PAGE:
When I came home to Illinois, I didn’t go back to coffee. Instead, I had a few management jobs in the restaurant industry. But the entire time I felt a pull to go back to coffee. I set a new goal to open a cafe before I turned 30.
In March 2018, the owners asked if I was interested in taking over Cafe Book.
They were ready to sell, and they approached me before they put it on the market. I couldn’t pass it up.
I wanted to take the cafe that I already loved and grow it to be a “third place” for the community. A third place is the social gathering space that differs from home or work.
I had my parents and my best friend’s support to buy the coffee shop. A lot of people looked at me like I was crazy when I told them what I was doing. But I needed to be back in coffee.
Did You See This CB Softwares?
37 SOFTWARE TOOLS... FOR $27!?Join Affiliate Bots Right Away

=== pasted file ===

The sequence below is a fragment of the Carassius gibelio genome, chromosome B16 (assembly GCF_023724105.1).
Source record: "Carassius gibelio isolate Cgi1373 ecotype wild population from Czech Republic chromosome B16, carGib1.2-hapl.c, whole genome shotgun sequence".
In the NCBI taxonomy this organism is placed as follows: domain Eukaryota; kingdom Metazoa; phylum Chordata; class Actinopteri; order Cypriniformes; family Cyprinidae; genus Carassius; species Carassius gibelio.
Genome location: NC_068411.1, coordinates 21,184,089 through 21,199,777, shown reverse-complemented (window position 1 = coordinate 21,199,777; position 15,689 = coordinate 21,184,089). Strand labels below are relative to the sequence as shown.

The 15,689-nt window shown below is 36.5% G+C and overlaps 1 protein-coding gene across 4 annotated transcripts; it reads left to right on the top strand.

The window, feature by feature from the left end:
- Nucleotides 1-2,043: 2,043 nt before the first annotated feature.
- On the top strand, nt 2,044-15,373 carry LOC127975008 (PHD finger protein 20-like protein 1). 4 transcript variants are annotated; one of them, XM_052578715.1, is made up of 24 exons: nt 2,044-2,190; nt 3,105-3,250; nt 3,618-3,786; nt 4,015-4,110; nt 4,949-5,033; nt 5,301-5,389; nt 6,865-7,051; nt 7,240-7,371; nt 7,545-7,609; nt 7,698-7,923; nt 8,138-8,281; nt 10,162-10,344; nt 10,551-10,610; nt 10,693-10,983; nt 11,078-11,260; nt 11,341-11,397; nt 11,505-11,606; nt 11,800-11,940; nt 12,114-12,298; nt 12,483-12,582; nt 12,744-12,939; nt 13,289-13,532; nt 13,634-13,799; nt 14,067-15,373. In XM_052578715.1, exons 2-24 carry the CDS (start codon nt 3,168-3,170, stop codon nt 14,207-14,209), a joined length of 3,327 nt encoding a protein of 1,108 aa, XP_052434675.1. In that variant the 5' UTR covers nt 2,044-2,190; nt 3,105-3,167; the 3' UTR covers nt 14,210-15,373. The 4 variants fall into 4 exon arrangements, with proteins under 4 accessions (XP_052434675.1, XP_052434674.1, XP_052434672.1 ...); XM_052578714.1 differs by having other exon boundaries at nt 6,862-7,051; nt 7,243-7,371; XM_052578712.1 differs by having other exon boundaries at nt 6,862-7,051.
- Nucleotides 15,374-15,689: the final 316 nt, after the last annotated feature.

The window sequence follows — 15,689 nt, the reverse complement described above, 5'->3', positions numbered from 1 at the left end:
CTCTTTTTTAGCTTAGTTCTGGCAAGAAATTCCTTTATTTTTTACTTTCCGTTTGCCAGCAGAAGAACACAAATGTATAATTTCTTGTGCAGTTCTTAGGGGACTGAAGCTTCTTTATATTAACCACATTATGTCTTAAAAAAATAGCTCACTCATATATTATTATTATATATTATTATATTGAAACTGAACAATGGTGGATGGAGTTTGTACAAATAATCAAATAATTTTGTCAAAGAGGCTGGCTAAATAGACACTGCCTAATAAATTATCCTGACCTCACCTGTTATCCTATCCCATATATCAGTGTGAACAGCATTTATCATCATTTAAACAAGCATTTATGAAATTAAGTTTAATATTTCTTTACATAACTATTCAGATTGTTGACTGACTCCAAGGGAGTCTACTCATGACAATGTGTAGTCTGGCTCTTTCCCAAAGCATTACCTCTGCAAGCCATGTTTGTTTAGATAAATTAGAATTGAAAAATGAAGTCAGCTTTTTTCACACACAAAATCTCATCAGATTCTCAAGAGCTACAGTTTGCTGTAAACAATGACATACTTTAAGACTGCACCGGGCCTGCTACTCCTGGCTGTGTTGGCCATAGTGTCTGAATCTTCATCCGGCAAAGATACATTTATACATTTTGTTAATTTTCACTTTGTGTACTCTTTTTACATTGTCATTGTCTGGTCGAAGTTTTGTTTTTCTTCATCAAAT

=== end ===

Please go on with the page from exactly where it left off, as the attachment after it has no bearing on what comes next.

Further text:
On May 1, 2018, I handed over a check and started running the business that very day.
I covered most of the cost through a loan from a friend and received microloans for other expenses.
The first few months I kept things running as normal and introduced myself back to customers. I eased into running the business as an owner and switching things over to the new LLC. After about nine months I started renovations, funded by an investor. We painted the interior and changed the rooms around to allow for more seating. We changed the coffee we carried and updated our breakfast and lunch menus.
We want to welcome the idea of a third place.
Somewhere people can come that isn’t home or work and is still comfortable. We have free WiFi and encourage people to work or study here. We do like to host groups, and will happily reserve a table or room.
We hope to be a place for the community and host and hold more events in the future. But what I truly want to do is be a place for people to come and heal, and find love.
If you or someone you know is struggling with depression or has had thoughts of harming themselves or taking their own life, get help. The National Suicide Prevention Lifeline (1-800-273-8255) provides 24/7, free, confidential support for people in distress, as well as best practices for professionals and resources to aid in prevention and crisis situations.